I'm fitting a random effects model with
glmer to some business data. The aim is to analyse sales performance by distributor, taking into account regional variation. I have the following variables:
distcode: distributor ID, with about 800 levels
region: top-level geographical ID (north, south, east, west)
zone: mid-level geography nested within
region, about 30 levels in all
territory: low-level geography nested within
zone, about 150 levels
Each distributor operates in only one territory. The tricky part is that this is summarised data, with one data point per distributor. So I have 800 data points and I'm trying to fit (at least) 800 parameters albeit in a regularised fashion.
I've fitted a model as follows:
glmer(ninv ~ 1 + (1|region/zone/territory) + (1|distcode), family=poisson)
This runs without a problem, although it does print a note:
Number of levels of a grouping factor for the random effects is equal to n, the number of observations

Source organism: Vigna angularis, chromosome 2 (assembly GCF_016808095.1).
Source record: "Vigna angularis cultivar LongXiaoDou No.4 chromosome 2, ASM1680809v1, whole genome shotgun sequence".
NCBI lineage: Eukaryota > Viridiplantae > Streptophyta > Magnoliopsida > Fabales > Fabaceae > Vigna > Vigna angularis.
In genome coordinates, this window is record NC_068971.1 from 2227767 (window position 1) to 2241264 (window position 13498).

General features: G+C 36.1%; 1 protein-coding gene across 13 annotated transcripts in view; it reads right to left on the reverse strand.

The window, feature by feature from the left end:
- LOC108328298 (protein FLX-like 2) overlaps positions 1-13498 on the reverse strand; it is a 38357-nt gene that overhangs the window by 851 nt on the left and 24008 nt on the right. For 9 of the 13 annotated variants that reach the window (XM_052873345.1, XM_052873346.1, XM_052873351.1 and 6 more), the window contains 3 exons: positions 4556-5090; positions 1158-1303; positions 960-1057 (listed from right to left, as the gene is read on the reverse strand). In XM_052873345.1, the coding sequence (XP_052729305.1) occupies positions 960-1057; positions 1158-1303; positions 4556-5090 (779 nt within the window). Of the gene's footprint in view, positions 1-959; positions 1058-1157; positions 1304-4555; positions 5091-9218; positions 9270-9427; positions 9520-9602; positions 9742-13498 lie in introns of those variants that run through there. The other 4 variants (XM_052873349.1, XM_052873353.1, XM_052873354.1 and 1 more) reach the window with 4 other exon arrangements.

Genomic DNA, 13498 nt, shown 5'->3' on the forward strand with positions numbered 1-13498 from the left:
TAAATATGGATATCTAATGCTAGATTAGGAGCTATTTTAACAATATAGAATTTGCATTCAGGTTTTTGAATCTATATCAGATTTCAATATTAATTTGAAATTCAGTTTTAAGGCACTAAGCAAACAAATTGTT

Is this a sensible thing to do? I get finite estimates of all the coefficients, and the AIC also isn't unreasonable. If I try a poisson GLMM with the identity link, the AIC is much worse so the log link is at least a good starting point.
If I plot the fitted values vs the response, I get what is essentially a perfect fit, which I guess is because I have one data point per distributor. Is that reasonable, or am I doing something completely silly?
This is using data for one month. I can get data for multiple months and get some replication that way, but I'd have to add new terms for month-to-month variation and possible interactions, correct?
ETA: I ran the above model again, but without a
family argument (so just a gaussian LMM rather than a GLMM). Now
lmer gave me the following error:
Error in (function (fr, FL, start, REML, verbose) : Number of levels of a grouping factor for the random effects must be less than the number of observations
So I'd guess that I'm not doing something sensible, as changing the family shouldn't have an effect. But the question now is, why did it work in the first place?